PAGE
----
In Mark Zuckerberg’s World, “Provenance” Means Nothing

Mark Zuckerberg (via Wikimedia Commons) To the supreme ruler of Facebook, nothing is sacred. Especially not language. During a summit at the Paley Center last week, Facebook creator Mark Zuckerberg gave a 40-minute address on his company’s latest innovation: Facebook News. Seated next to Zuckerberg was another media giant, Robert Thomson, the chief executive of News Corp — Rupert Murdoch’s conglomerate-empire that owns the Wall Street Journal, the New York Post, and the Daily Telegraph, among other major outlets. About 10 minutes through his sermon, Zuckerberg arrived at a thesis — and a word of interest: “Provenance has been one of the key things I think we’ve talked about for years, the importance for people to know where the information is coming from … so that they establish that base ...

Facebook staff demand Zuckerberg limit lies in political ads

Submit campaign ads to fact checking, limit microtargeting, cap spending, observe silence periods or at least warn users. These are the solutions Facebook employees put forward in an open letter pleading with CEO Mark Zuckerberg and company leadership to address misinformation in political ads. The letter, obtained by The New York Times’ Mike Isaac, insists that “Free speech and paid speech are not the same thing . . . Our current policies on fact checking people in political office, or those running for office, are a threat to what FB stands for.” The letter was posted to Facebook’s internal collaboration forum a few weeks ago. Facebook should ban campaign ads. End the lies. The sentiments echo what I called for in a TechCrunch opinion piece on October 13th calling...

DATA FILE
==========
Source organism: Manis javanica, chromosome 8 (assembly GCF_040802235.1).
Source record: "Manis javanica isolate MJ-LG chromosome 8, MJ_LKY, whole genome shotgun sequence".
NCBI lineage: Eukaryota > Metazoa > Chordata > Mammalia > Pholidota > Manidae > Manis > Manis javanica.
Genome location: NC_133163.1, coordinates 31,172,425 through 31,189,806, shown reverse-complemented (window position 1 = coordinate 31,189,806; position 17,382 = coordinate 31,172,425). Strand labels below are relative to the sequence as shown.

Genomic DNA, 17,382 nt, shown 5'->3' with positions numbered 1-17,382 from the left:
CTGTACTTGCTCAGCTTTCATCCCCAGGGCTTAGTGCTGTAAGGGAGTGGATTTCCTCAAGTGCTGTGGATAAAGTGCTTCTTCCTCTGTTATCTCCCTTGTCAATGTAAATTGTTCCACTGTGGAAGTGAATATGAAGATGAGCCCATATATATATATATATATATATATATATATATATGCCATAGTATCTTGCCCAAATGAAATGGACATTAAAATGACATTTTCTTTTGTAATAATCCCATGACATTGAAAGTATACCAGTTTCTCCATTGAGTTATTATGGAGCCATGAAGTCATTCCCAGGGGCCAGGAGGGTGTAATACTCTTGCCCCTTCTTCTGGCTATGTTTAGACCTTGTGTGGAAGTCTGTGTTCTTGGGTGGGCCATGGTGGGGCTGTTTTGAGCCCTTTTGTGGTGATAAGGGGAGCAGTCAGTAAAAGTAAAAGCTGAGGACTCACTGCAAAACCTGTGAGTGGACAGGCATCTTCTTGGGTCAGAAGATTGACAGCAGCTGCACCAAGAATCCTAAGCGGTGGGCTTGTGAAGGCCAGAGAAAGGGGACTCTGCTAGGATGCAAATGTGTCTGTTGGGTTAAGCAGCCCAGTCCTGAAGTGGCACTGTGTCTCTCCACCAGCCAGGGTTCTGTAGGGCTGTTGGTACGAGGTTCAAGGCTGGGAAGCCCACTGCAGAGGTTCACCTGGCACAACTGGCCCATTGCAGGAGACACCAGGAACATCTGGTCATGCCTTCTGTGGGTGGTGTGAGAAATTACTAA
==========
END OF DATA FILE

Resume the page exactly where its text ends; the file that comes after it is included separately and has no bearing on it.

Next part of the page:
Mark Zuckerberg makes the case for Facebook News

While Facebook CEO Mark Zuckerberg seemed cheerful and even jokey when he took the stage today in front of journalists and media executives (at one point, he described the event as “by far the best thing” he’d done this week), he acknowledged that there are reasons for the news industry to be skeptical. Facebook, after all, has been one of the main forces creating a difficult economic reality for the industry over the past decade. And there are plenty of people (including our own Josh Constine) who think it would be foolish for publishers to trust the company again. For one thing, there’s the question of how Facebook’s algorithm prioritizes different types of content, and how changes to the algorithm can be enormously damaging to publishers. “We can do a...

Daily Crunch: Zuckerberg has thoughts on free speech

The Daily Crunch is TechCrunch’s roundup of our biggest and most important stories. If you’d like to get this delivered to your inbox every day at around 9am Pacific, you can subscribe here. 1. Zuckerberg on Chinese censorship: Is that the internet we want? The Facebook CEO spoke yesterday at Georgetown University, sharing his thoughts on speech and “how we might address the challenges that more voice and the internet introduce, and the major threats to free expression around the world.” Among his arguments: China is exporting its social values, political ads are an important part of free expression and the definition of dangerous speech must be kept in check. 2. Atlassian acquires Code Barrel, makers of Automation for Jira Sydney-based Code Barrel was founded by two of the fir...

An interview with Dr. Stuart Russell, author of “Human Compatible, Artificial Intelligence and the Problem of Control”